Molecular Epidemiology: Fingerprinting the culprit

Published on 27 July 2010 in Sustainability and Communities , Ecosystems and biodiversity , Food, health and wellbeing

eggs are eggs but not all eggs are the same


When you buy eggs at the grocery store, do you buy organic, free-range, or Scottish, or maybe all or none of the above?  Eggs are eggs, but not all eggs are the same. Different products suit different niches or markets. Similarly, not all sheep are the same and not all cows are the same. North Ronaldsay sheep have adapted to eating seaweed and could not survive in the hills. Blackface sheep are good hill sheep but could not survive on the shorelines of North Ronaldsay. Highland cattle thrive in the highlands, but they would not be much use as dairy cows. For British Friesian dairy cattle it is the other way around. Different breeds suit different niches or environments.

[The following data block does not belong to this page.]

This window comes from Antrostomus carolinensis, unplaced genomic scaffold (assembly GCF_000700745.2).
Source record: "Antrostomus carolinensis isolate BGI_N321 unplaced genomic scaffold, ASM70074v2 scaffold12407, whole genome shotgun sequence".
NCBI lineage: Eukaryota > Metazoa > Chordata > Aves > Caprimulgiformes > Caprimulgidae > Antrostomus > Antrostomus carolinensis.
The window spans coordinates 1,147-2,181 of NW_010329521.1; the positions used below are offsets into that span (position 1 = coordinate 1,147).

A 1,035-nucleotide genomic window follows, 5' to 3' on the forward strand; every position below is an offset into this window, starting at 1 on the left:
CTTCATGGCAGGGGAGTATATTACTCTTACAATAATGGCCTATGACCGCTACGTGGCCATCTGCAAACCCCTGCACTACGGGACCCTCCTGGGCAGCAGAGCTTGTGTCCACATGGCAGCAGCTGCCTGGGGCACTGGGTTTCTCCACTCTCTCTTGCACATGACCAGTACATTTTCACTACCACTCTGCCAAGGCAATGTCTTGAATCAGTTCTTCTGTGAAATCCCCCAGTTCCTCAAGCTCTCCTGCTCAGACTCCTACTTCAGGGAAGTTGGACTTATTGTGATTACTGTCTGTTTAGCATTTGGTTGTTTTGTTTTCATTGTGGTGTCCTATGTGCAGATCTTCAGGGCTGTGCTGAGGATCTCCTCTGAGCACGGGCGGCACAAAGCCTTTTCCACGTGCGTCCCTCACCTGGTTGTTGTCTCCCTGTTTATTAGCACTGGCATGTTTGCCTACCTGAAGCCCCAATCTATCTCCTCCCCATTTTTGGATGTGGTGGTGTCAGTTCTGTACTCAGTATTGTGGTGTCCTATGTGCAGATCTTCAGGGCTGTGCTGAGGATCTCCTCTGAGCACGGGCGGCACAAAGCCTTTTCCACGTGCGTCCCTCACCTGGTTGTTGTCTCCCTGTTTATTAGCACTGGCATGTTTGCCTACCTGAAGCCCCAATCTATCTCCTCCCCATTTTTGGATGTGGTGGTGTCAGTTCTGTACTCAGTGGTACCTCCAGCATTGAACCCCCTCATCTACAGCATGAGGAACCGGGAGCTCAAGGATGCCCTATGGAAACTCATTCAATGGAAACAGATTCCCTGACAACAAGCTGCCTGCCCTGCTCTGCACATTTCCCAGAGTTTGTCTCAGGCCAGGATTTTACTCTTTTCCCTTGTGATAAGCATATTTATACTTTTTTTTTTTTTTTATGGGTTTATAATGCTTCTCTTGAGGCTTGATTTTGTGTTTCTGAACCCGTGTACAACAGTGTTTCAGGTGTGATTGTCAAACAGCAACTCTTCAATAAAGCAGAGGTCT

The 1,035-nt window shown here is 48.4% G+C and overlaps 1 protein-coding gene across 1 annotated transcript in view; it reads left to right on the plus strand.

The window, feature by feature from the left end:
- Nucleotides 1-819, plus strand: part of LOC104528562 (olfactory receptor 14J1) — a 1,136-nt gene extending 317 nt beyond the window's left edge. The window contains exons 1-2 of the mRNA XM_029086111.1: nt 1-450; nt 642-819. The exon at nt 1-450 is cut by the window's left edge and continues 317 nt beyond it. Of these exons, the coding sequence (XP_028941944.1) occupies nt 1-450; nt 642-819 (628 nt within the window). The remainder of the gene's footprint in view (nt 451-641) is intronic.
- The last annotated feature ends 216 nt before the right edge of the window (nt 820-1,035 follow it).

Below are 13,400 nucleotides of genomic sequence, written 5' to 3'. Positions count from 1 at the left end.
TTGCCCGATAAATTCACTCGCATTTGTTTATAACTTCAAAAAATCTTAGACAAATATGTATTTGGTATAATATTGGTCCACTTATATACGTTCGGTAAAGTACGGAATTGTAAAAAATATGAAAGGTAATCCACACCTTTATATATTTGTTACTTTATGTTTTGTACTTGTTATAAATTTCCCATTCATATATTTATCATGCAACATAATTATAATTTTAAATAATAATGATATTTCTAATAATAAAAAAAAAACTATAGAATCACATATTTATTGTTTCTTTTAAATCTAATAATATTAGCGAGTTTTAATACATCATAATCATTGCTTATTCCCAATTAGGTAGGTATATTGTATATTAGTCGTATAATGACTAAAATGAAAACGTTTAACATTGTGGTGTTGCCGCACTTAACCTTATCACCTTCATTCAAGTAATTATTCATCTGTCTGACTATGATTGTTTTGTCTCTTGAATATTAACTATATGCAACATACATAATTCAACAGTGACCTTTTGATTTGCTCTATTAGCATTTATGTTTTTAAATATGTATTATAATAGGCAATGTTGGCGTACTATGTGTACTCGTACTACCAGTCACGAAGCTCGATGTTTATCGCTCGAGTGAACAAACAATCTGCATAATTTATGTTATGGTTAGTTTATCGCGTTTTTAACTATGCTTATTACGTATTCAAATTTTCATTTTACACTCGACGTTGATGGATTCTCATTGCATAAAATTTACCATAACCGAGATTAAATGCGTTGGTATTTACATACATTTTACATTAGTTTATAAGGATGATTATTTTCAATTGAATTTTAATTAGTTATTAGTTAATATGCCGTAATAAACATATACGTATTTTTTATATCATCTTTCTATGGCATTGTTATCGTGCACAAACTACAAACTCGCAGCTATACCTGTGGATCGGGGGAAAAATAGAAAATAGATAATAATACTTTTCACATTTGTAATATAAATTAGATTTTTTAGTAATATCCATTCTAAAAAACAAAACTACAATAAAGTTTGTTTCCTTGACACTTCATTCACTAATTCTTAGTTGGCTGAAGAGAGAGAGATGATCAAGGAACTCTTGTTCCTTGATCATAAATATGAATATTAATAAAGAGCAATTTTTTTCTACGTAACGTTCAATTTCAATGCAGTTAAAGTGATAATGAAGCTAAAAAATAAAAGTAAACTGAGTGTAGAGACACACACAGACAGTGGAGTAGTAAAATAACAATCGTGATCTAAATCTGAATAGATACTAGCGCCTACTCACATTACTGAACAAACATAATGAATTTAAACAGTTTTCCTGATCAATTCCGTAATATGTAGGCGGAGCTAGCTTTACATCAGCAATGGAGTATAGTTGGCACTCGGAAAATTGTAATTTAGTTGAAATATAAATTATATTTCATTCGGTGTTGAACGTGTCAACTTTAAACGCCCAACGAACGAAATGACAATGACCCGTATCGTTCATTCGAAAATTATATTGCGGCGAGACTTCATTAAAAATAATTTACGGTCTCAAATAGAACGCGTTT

Key Points

What is true for animals, also applies to bacteria, parasites and viruses: within each species, we have different strains, and different strains suit different niches or environments.

Some strains of a species can be harmless, whilst other strains of the same species may be nasty pathogens that cause disease or even death. Some strains thrive in the outside environment or in crops, whereas other strains are much happier living in a warm-blooded host such as an animal or a human being.